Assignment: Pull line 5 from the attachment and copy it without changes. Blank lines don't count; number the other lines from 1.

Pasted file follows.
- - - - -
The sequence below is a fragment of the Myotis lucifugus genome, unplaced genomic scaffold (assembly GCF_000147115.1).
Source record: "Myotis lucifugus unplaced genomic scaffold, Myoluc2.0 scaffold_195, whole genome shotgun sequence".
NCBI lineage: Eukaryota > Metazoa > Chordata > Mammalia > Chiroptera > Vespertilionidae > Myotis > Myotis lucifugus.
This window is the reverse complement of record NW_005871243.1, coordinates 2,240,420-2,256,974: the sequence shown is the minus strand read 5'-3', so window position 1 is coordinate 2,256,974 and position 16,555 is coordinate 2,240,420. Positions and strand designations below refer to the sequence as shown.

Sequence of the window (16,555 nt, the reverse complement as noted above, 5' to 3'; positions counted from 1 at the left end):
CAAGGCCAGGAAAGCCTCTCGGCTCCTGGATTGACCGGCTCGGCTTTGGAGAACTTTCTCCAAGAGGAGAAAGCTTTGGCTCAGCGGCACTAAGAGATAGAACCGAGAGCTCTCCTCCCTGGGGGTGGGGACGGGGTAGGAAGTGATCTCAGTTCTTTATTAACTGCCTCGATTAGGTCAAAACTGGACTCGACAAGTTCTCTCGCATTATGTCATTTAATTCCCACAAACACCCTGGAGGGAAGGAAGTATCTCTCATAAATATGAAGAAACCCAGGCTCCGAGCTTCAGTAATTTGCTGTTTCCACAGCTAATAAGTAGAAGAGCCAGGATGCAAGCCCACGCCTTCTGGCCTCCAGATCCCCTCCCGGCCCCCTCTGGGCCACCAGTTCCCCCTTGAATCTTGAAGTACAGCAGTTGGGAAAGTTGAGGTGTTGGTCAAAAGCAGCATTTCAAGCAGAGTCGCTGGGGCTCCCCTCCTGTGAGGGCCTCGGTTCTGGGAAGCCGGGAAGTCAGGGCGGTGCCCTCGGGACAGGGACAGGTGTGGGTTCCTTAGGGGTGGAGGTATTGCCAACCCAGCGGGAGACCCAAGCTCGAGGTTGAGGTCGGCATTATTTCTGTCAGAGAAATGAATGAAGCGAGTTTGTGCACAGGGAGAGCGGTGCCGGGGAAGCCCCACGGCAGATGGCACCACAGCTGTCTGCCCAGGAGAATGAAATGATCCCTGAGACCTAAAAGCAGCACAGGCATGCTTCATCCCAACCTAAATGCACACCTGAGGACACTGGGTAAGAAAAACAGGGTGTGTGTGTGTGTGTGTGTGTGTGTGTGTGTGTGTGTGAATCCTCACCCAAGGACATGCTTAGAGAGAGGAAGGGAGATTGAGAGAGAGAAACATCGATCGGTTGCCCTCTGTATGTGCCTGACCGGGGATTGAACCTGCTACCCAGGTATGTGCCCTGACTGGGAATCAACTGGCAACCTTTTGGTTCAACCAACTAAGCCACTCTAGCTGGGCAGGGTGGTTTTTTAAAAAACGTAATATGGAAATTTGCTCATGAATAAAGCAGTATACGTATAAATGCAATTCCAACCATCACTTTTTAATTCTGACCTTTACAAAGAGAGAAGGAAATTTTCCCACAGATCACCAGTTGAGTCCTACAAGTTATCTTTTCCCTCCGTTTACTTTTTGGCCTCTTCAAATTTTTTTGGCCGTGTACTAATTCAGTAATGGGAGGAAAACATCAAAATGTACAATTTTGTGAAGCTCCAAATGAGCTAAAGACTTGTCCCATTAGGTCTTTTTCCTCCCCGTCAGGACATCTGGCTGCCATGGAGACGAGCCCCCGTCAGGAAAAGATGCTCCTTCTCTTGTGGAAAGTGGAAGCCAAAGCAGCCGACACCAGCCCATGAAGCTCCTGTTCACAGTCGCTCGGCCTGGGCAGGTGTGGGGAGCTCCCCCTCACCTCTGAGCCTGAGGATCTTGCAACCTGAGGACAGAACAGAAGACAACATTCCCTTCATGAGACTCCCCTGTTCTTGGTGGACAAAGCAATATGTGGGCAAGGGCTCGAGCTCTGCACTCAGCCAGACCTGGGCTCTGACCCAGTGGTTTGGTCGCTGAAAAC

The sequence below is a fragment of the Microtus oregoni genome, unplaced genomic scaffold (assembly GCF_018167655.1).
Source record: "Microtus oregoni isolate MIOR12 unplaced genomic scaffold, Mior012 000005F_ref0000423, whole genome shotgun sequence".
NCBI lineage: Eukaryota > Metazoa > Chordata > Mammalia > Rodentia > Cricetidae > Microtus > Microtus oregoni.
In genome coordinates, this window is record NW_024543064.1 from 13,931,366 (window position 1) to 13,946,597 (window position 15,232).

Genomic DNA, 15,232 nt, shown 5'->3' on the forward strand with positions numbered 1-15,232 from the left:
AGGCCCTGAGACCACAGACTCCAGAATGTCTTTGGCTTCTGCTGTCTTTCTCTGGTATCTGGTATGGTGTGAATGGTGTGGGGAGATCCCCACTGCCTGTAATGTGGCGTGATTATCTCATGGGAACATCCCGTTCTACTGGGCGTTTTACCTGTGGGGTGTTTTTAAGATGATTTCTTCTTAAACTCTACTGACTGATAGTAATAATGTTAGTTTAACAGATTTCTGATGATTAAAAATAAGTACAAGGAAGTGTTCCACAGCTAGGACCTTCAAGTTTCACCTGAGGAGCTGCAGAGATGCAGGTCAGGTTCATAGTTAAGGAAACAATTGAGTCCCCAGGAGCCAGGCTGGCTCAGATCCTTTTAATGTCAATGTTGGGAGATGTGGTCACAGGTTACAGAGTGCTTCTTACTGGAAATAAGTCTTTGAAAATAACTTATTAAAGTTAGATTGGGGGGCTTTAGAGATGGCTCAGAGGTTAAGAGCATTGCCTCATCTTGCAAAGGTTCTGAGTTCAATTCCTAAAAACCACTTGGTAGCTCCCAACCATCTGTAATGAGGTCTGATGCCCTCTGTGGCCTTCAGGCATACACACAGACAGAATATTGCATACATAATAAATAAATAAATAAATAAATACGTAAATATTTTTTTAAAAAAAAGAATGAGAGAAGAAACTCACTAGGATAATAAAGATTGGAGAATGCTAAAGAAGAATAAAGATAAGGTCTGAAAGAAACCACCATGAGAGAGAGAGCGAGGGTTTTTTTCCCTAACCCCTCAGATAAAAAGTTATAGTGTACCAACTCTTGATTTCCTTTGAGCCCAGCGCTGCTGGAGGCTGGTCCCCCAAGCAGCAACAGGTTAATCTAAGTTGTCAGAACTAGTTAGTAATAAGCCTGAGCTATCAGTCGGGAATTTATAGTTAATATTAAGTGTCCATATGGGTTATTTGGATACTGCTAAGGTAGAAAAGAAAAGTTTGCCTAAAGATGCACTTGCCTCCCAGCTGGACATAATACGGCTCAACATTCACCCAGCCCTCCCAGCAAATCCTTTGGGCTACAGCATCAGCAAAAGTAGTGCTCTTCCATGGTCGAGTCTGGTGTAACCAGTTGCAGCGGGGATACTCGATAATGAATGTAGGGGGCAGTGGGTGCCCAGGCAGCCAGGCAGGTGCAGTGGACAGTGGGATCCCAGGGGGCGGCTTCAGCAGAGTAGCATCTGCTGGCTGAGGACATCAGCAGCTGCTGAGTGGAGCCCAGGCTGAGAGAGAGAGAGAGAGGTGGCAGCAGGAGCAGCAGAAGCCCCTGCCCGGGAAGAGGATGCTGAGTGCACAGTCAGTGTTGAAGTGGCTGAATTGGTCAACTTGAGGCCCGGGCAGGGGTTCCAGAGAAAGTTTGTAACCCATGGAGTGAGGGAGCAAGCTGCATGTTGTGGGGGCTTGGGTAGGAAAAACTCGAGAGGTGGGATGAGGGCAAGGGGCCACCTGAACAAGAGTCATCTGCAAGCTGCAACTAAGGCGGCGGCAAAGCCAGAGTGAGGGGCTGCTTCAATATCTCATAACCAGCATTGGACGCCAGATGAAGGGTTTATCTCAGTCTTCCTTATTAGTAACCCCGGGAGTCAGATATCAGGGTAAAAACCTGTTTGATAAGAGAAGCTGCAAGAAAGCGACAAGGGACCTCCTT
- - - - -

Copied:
Sequence of the window (16,555 nt, the reverse complement as noted above, 5' to 3'; positions counted from 1 at the left end):